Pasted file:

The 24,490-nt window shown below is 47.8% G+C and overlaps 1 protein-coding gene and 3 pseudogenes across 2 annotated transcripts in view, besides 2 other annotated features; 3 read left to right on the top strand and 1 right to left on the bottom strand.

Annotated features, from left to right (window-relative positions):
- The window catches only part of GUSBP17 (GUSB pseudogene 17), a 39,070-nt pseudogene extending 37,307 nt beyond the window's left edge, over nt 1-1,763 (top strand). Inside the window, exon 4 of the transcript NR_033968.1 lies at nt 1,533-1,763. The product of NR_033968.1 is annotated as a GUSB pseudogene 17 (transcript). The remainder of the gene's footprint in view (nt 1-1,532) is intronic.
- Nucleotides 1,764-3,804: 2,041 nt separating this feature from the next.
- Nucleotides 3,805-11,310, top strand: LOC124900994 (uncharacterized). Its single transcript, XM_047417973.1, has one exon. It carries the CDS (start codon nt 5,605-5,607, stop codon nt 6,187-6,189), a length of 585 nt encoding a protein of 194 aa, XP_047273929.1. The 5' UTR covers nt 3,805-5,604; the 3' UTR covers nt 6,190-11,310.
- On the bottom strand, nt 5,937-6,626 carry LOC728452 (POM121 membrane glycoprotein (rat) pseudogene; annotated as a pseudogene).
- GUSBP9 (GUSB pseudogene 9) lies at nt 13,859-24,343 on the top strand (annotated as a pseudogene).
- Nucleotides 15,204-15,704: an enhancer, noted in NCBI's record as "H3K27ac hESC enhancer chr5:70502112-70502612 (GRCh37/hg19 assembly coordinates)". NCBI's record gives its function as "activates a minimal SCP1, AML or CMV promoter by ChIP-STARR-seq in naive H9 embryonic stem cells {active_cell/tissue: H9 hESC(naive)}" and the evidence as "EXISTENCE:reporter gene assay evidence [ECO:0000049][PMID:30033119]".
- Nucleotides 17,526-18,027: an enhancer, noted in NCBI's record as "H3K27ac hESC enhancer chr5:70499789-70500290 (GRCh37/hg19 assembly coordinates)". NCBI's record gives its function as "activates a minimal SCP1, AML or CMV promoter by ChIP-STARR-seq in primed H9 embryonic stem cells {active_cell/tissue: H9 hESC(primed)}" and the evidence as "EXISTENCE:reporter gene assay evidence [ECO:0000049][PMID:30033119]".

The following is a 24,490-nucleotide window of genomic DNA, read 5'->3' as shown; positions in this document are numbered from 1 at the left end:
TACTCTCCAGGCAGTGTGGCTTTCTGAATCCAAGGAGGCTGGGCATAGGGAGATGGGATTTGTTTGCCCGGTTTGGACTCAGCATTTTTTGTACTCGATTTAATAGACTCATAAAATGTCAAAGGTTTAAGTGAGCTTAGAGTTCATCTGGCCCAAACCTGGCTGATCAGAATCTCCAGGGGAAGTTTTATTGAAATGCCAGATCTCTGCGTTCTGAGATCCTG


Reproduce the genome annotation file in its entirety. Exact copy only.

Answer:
The 24,490-nt window shown below is 47.8% G+C and overlaps 1 protein-coding gene and 3 pseudogenes across 2 annotated transcripts in view, besides 2 other annotated features; 3 read left to right on the top strand and 1 right to left on the bottom strand.

Annotated features, from left to right (window-relative positions):
- The window catches only part of GUSBP17 (GUSB pseudogene 17), a 39,070-nt pseudogene extending 37,307 nt beyond the window's left edge, over nt 1-1,763 (top strand). Inside the window, exon 4 of the transcript NR_033968.1 lies at nt 1,533-1,763. The product of NR_033968.1 is annotated as a GUSB pseudogene 17 (transcript). The remainder of the gene's footprint in view (nt 1-1,532) is intronic.
- Nucleotides 1,764-3,804: 2,041 nt separating this feature from the next.
- Nucleotides 3,805-11,310, top strand: LOC124900994 (uncharacterized). Its single transcript, XM_047417973.1, has one exon. It carries the CDS (start codon nt 5,605-5,607, stop codon nt 6,187-6,189), a length of 585 nt encoding a protein of 194 aa, XP_047273929.1. The 5' UTR covers nt 3,805-5,604; the 3' UTR covers nt 6,190-11,310.
- On the bottom strand, nt 5,937-6,626 carry LOC728452 (POM121 membrane glycoprotein (rat) pseudogene; annotated as a pseudogene).
- GUSBP9 (GUSB pseudogene 9) lies at nt 13,859-24,343 on the top strand (annotated as a pseudogene).
- Nucleotides 15,204-15,704: an enhancer, noted in NCBI's record as "H3K27ac hESC enhancer chr5:70502112-70502612 (GRCh37/hg19 assembly coordinates)". NCBI's record gives its function as "activates a minimal SCP1, AML or CMV promoter by ChIP-STARR-seq in naive H9 embryonic stem cells {active_cell/tissue: H9 hESC(naive)}" and the evidence as "EXISTENCE:reporter gene assay evidence [ECO:0000049][PMID:30033119]".
- Nucleotides 17,526-18,027: an enhancer, noted in NCBI's record as "H3K27ac hESC enhancer chr5:70499789-70500290 (GRCh37/hg19 assembly coordinates)". NCBI's record gives its function as "activates a minimal SCP1, AML or CMV promoter by ChIP-STARR-seq in primed H9 embryonic stem cells {active_cell/tissue: H9 hESC(primed)}" and the evidence as "EXISTENCE:reporter gene assay evidence [ECO:0000049][PMID:30033119]".

The following is a 24,490-nucleotide window of genomic DNA, read 5'->3' as shown; positions in this document are numbered from 1 at the left end:
TACTCTCCAGGCAGTGTGGCTTTCTGAATCCAAGGAGGCTGGGCATAGGGAGATGGGATTTGTTTGCCCGGTTTGGACTCAGCATTTTTTGTACTCGATTTAATAGACTCATAAAATGTCAAAGGTTTAAGTGAGCTTAGAGTTCATCTGGCCCAAACCTGGCTGATCAGAATCTCCAGGGGAAGTTTTATTGAAATGCCAGATCTCTGCGTTCTGAGATCCTG